My Neurologist and Me

I went to see my neurologist yesterday for my three-month follow up. I am still not used to saying I have a neurologist. It’s like when you first get married and it feels wildly foreign to refer out loud to your “husband.” But the strangeness comes with a hint of pride. I would rather have a neurologist than, say, a proctologist or a chiropodist. It somehow feels more glamorous, more high brow, more befitting of me. The corporeal mutiny of age inches forward—an extra chin here, an autoimmune attack there—but that one vestige of youth, my vanity, remains.

My check up was more of a check in. In fact, my neurologist would make a great shrink. He has mastered the therapist’s technique whereby the patient poses a burning question and the therapist manages to get the patient to answer it for herself through a deft combination of silence and answering a question with another question. The burning question of the appointment was what to do next: nothing or scan again. The latter option means I would be actively searching for evidence of new “activity” in the brain despite a lack of symptoms (the doctor dismissed the lazy arm that cause me a spasm of panic earlier in the month within the first two minutes of our appointment; it’s not a MS symptom). If the scan reveals symptom-free activity it is enough to get you an MS diagnosis, which is the trigger to start on meds. American doctors are generally pro-medicine of all kinds, so odds are if I was in the US a doctor would advocate a scan. Brits on the other hand opt for the wait and see approach at this stage. And in this matter I’ve decided to side with the country of which I’ve most recently become a citizen. I shall stick my head in the sand and enjoy the symptom-free life I’m experiencing now for as long as it lasts, hopefully for the next sixty years or so.

I pretty much knew this was my decision before I walked into the doctor’s office, but that didn’t stop me from subjecting him to a thirty minute interrogation. I was desperate for my symptom-free three months to mean something of statistical significance about reducing my chances of developing MS. It doesn’t. It means what it means which is that I’ve gone three months without any symptoms. And that is a good thing in and of itself. And that’s all. I was hoping there would at least be some sort of ceremony to present me with my “three months symptom-free” Alcoholics Anonymous style token, something I could carry around in my pocket and finger inconspicuously when I was feeling insecure. Something to hold onto.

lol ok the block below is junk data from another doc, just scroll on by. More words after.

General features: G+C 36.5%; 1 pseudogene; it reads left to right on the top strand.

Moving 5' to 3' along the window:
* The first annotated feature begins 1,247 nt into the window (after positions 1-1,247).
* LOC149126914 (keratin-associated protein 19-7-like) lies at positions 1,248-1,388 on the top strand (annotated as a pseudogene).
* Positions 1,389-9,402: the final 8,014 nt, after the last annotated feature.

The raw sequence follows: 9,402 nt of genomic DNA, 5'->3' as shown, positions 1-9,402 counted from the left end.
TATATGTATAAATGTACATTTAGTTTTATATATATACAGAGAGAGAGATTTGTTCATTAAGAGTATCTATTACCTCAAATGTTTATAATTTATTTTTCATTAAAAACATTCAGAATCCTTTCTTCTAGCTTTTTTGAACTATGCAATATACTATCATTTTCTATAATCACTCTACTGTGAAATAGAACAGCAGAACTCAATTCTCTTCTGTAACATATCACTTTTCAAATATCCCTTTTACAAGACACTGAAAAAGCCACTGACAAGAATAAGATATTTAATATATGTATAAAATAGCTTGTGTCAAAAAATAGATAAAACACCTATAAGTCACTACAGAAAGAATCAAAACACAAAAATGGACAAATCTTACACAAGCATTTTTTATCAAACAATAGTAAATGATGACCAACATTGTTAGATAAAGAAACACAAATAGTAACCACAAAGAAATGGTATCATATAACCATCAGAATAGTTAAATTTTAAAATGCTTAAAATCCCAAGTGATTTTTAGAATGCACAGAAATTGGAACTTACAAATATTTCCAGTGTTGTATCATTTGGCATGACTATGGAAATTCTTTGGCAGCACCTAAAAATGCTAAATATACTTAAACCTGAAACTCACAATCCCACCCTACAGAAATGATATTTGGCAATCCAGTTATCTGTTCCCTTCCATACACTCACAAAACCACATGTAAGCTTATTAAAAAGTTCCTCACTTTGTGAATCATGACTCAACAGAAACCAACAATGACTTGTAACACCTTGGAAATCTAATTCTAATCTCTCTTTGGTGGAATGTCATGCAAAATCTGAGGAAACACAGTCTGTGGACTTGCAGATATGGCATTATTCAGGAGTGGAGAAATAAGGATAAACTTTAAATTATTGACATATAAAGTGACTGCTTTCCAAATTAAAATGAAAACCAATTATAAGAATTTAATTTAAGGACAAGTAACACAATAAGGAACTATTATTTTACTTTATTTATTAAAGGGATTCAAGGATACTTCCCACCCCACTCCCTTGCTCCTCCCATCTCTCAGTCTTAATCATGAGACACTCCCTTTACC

The one bit of new information I did glean from my questioning was that more instances of MS occur the farther away from the equator you go in either direction. My neurologist slipped it into a response to a question I had about treatment in the US versus the UK, citing “the equator effect” in explanation for why he couldn’t give me an accurate answer.

“I’m sorry, I don’t know what you mean,” I asked, concerned that this man in front of me was actually a quack witch doctor masquerading as a neurologist. This would not be good for my frail ego — which as I’ve mentioned is dependent on having a neurologist—nevermind my health. Next he’s going to tell me cats can suck the air out of babies’ mouths. But instead he went on to explain the epidemiological phenomenon of MS and the equator, which I later confirmed on the Internet (a validation process which I am sure sends shudders up the spine of every doctor in the land). Unfortunately the relationship is not causal, which means I won’t be changing the name of this blog to An American in Quito anytime soon.

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